Gossamer Gear Mariposa Plus
I liked using this backpack. It saved a lot of weight, fit me well and didn't have a million aggravating straps and pockets. I added an extra piece of foam padding to the back structure as it seemed like the one it came with was getting ragged after only a couple test hikes. There was a learning curve on how to pack it properly: I put my sleeping bag in first then tent vertically then clothing/ditty bag, stove then sleeping mat. the kitchen and the day's meals went on top of all that for quick access. Camera, snacks, trowel, sun screen & water filter usually went in the mesh pockets. water scoop was clipped to the outside.
Tent Double Rainbow Tarptent
Our tent worked great though we still have yet to use it in a rain storm. It worked very well in windy situations and I liked being able to use trekking poles or spikes to pitch the tent. I also liked pitching the flaps by roping them to trees sometimes. Very versatile, light, roomy and easy to put up and break down (one person could do it easily, though folding is easier with two people).
Stove/Cookpot Caldera Ti-Tri Titanium Stove System
We calculated that esbit cubes were more weight efficient than alcohol so we used esbit cubes and twig fires to cook meals. The esbit cubes worked well though they should be used for boiling water only as we ended up burning food in the pot a couple times (oops). I liked doing twig fires the most; as soon as I had a little fire going I'd just put the cone on and the little fire would respond immediately by setting all the twigs in the cone on fire. I had to keep an eye on it though and keep feeding it little twigs as it would go out entirely if left alone. By the end of the trip we were making twig fires whenever fires were allowed, depending on our elevation. We also found it useful to carry fire steel and petroleum jelly soaked cotton balls. We used the Swedish style firesteel and would take a pinch of petroleum jelly soaked cotton ball (the cotton ball is just a makeshift candle, don't get suckered into buying fancy wood shavings!) and throw some sparks on the little fibers and after a couple strikes you have a good little flame going. The lighters we brought were useless, we tried two brands of fancy lighters -- DJEEP and some other weather proof lighter from northface --- both failed outright. It's best to just go with good old BIC lighters, back up with strike anywhere matches in a small plastic bag and firesteel with cottonballs. We also had "waterproof" matches fail outright as well on a test hike. It is a real bummer to get out there and have all fire backups fail. : P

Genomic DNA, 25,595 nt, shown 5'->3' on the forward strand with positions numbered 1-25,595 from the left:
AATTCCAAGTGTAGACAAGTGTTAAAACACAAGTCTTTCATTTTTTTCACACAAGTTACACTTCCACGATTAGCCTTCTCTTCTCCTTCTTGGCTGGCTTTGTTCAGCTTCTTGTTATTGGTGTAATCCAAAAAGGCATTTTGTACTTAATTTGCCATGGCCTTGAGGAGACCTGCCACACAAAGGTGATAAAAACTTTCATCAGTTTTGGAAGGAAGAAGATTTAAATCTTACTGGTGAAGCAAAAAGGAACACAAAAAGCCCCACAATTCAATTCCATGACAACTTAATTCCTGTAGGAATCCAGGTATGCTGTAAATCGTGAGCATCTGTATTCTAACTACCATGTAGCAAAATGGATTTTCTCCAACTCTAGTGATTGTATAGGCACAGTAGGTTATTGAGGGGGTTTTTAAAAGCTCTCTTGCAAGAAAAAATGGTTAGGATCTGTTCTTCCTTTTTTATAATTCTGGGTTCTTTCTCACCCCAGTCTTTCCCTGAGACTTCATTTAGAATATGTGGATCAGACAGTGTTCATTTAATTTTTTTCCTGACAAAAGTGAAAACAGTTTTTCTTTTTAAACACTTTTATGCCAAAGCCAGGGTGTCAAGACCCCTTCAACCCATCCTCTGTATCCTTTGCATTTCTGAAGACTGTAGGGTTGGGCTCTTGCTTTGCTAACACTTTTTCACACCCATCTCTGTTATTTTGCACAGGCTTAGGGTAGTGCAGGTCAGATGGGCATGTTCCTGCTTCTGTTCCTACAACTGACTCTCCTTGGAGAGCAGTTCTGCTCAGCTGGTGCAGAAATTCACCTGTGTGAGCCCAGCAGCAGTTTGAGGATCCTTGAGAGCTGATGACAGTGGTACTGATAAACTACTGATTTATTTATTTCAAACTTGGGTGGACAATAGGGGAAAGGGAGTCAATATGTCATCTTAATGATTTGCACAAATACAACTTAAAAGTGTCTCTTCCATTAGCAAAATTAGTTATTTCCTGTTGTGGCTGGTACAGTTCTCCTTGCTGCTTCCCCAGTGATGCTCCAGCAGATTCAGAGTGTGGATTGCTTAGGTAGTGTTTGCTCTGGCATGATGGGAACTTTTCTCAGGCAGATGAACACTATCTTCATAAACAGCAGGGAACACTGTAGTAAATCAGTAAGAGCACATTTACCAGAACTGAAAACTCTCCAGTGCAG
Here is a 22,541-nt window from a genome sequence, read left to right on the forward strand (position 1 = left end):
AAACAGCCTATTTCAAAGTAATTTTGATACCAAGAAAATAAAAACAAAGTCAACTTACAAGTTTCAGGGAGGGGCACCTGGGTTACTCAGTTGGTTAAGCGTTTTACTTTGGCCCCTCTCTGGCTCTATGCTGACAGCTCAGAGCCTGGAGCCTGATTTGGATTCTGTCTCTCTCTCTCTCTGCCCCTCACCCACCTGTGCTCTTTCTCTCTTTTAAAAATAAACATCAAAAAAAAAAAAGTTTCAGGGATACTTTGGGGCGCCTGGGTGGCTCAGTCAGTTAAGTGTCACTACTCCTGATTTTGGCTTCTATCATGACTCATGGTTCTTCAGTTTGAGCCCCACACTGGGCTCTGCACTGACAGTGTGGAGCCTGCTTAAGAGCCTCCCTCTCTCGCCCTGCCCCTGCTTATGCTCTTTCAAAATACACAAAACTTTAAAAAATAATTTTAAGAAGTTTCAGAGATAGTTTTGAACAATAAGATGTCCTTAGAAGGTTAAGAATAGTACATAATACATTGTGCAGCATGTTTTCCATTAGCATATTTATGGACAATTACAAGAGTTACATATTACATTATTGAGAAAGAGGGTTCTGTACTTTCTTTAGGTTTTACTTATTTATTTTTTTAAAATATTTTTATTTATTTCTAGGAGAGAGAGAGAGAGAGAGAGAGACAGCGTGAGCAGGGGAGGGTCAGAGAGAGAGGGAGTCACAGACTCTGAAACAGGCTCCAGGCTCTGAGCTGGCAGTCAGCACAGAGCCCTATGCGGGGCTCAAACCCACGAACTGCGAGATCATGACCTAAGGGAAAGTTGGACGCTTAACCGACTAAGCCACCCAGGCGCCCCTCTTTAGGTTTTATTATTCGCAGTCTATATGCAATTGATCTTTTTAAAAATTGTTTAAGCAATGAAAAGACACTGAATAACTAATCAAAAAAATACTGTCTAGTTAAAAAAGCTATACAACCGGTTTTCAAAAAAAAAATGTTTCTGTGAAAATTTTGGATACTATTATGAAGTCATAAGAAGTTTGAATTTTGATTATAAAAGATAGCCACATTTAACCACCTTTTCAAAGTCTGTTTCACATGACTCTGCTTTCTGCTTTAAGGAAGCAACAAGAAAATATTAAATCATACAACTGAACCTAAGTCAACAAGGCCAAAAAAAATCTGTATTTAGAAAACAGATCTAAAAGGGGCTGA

Trekking Poles Adjustable Goat Poles
These poles worked great for me; light, sturdy and comfortable in the hand. I added my own lanyard straps and wrapped a bit of extra double-sided velcro and gorilla tape around the handles for general use on the trial. I had some trouble with tightening them after we went through a particularly dusty stretch of trail but I just wiped the mechanism clean of dust and they worked fine.
Clothing: Smartwool long underwear bottoms & tops, silk warmth layer top, adjustable (REI) hiking trousers, 1 pair waterproof socks, 2 pairs smartwool hiking socks, 1 pair travel underwear, 1 sports bra, 1 pair (north face) warm gloves, 1 thin cotton sleeveless t-shirt, 1 quick-dry long sleeve over-shirt, smartwool balaclava, down parka, synthetic beanie hat, Sun Hat, Salomon water sneakers, Keen hiking boots, dri ducks rain suit